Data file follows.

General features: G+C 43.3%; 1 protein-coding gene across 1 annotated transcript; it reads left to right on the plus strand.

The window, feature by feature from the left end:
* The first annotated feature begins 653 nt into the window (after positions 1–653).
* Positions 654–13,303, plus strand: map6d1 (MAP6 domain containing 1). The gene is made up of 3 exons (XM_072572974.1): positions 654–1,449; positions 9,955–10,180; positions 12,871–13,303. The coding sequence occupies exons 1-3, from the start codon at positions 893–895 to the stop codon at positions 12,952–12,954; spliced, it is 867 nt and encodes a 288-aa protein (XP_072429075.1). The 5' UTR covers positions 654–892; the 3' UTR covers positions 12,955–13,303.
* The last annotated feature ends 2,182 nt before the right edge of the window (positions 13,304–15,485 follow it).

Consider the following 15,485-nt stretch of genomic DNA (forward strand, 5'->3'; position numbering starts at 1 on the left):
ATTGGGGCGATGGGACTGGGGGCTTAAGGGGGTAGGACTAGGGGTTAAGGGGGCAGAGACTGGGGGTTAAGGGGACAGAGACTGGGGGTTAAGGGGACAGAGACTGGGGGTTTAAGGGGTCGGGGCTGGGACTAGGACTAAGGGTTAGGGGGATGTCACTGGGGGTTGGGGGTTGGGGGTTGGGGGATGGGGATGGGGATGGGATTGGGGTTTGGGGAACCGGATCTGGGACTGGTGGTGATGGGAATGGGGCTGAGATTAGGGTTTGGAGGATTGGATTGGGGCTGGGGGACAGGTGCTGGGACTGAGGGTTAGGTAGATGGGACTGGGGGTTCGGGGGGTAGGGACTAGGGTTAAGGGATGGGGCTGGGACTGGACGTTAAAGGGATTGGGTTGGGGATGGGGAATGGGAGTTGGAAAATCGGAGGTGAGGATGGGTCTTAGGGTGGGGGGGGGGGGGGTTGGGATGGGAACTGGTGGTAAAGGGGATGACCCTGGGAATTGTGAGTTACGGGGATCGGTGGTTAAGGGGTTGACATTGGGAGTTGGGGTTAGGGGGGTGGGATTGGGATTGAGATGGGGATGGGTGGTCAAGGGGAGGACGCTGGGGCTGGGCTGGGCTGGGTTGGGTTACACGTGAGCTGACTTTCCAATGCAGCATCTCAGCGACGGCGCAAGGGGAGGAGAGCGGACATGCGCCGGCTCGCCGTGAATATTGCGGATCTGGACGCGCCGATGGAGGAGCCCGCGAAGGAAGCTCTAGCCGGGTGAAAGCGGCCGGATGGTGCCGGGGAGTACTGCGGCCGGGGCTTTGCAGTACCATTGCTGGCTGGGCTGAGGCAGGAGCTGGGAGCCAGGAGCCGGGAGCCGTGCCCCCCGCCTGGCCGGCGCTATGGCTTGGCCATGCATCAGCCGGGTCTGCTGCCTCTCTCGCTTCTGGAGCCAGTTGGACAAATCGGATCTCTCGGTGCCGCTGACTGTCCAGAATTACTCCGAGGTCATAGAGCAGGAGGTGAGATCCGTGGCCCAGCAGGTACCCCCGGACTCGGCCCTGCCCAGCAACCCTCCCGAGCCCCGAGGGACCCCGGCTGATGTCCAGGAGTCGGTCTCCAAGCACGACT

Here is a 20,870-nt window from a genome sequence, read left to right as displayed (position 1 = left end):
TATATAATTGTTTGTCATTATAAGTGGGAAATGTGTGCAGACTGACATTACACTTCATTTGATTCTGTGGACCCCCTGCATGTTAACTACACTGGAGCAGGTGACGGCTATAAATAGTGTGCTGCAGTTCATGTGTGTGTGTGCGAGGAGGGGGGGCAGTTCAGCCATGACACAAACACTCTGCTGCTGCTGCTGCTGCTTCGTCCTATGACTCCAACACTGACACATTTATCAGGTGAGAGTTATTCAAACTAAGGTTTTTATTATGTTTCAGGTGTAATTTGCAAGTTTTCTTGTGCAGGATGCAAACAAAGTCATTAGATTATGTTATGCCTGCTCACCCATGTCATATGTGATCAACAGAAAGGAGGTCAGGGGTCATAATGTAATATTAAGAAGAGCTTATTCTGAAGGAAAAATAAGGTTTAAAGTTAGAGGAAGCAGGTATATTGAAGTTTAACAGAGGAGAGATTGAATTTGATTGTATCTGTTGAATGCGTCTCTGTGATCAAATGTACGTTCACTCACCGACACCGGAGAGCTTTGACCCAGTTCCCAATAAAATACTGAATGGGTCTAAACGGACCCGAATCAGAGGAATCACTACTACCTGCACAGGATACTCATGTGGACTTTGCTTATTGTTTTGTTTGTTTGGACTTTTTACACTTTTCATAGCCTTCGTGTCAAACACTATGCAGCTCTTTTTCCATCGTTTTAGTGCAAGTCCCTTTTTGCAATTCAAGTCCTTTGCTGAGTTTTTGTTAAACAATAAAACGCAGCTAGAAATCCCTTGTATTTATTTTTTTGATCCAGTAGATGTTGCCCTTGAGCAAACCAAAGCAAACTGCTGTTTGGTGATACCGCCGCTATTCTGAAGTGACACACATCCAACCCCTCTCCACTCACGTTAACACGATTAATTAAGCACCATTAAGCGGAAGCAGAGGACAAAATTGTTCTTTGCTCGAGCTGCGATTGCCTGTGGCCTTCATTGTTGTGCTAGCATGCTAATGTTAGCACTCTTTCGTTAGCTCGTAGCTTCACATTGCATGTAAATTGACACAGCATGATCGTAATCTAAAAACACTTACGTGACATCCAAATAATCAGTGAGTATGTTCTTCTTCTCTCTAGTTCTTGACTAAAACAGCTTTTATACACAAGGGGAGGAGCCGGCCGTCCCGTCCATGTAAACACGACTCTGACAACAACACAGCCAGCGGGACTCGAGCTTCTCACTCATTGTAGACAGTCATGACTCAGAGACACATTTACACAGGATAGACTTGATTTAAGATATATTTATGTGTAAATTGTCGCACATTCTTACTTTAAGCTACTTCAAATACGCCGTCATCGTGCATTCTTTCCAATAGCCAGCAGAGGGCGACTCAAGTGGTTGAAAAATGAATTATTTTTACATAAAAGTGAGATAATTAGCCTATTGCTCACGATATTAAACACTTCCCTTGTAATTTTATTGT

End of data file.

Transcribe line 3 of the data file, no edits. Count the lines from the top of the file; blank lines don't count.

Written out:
* The first annotated feature begins 653 nt into the window (after positions 1–653).